Woody Guthrie Square dedicated in downtown Los Angeles
by Thomas Curwen
The Los Angeles Times
Los Angeles’ skid row is a difficult place to glamorize. Cardboard
boxes, tents and rundown hotels are home for hundreds of residents even
as lofts and new restaurants open in the downtown district.
The corner of 4th and Main streets has earned a place on the map as
the center of the Old Bank District, and now the intersection is to be
known as Woody Guthrie Square to commemorate the singer, songwriter and
political activist’s roots in this part of the city where he lived for a
while before moving to Glendale.
City Councilwoman Jan Perry sponsored the motion to name the area
after Guthrie and was joined Thursday morning by Nora Guthrie, his
daughter who oversees the Guthrie archives, to unveil the sign.
To celebrate the centenary of his birth, USC and the Grammy Museum
have organized events Saturday on campus and at Club Nokia, where a 7:30
concert is scheduled featuring Jackson Browne, John Doe, Kris
Kristofferson and Tom Morello.
Guthrie, not long after arriving in California in the late 1930s,
lived in and found work downtown washing dishes, painting signs and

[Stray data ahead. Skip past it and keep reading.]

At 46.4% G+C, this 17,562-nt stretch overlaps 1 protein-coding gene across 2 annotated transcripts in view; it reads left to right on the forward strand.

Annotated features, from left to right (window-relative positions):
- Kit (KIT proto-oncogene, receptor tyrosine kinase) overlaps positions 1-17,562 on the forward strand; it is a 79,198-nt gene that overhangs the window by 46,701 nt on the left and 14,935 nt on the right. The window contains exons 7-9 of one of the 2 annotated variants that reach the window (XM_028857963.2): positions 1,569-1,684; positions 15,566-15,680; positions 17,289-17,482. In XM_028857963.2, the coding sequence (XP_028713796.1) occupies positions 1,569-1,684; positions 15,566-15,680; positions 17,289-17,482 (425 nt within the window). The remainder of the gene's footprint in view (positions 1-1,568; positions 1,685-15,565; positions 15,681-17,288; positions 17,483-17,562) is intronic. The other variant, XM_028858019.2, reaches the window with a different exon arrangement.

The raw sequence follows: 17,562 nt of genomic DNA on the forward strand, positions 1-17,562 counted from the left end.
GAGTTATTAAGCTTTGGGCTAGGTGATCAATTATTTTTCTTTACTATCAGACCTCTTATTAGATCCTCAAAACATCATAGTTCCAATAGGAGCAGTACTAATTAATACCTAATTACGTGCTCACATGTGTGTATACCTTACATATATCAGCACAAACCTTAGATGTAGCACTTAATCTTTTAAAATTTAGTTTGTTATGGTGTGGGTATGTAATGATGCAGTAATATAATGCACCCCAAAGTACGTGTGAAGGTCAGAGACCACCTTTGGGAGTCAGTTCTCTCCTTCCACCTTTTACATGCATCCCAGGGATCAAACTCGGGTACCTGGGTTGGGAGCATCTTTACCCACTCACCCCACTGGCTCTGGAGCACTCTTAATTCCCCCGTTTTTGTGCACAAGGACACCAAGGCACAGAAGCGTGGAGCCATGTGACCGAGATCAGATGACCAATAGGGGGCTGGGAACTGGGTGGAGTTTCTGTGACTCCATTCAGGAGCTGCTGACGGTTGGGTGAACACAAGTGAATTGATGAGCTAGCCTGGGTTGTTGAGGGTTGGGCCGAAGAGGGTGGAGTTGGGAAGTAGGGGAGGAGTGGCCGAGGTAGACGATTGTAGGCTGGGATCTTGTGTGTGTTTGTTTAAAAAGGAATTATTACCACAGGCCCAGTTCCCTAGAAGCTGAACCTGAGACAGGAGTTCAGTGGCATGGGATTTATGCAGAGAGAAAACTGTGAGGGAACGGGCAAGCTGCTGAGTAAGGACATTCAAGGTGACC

singing on street corners and in bars. One of his first gigs was on
radio station KFVD, where he gave voice to the injustices of the day.
“California is a Garden of Eden, / A Paradise to live in or see, /
But believe it or not, you won’t find it so hot, / If you ain’t got the
do re mi.”
His criticism of the Golden State was fueled by the “bum blockade,”
the practice in which the Los Angeles police set up road blocks to turn
back people who looked like they might not be employable. Security on
railroads was also tightened, and anti-migrant sentiment took the form
of an “anti-Okie” petition in 1939.
Guthrie eventually lost that job, and on the train to New York in 1940 began to write "This Land Is Your Land."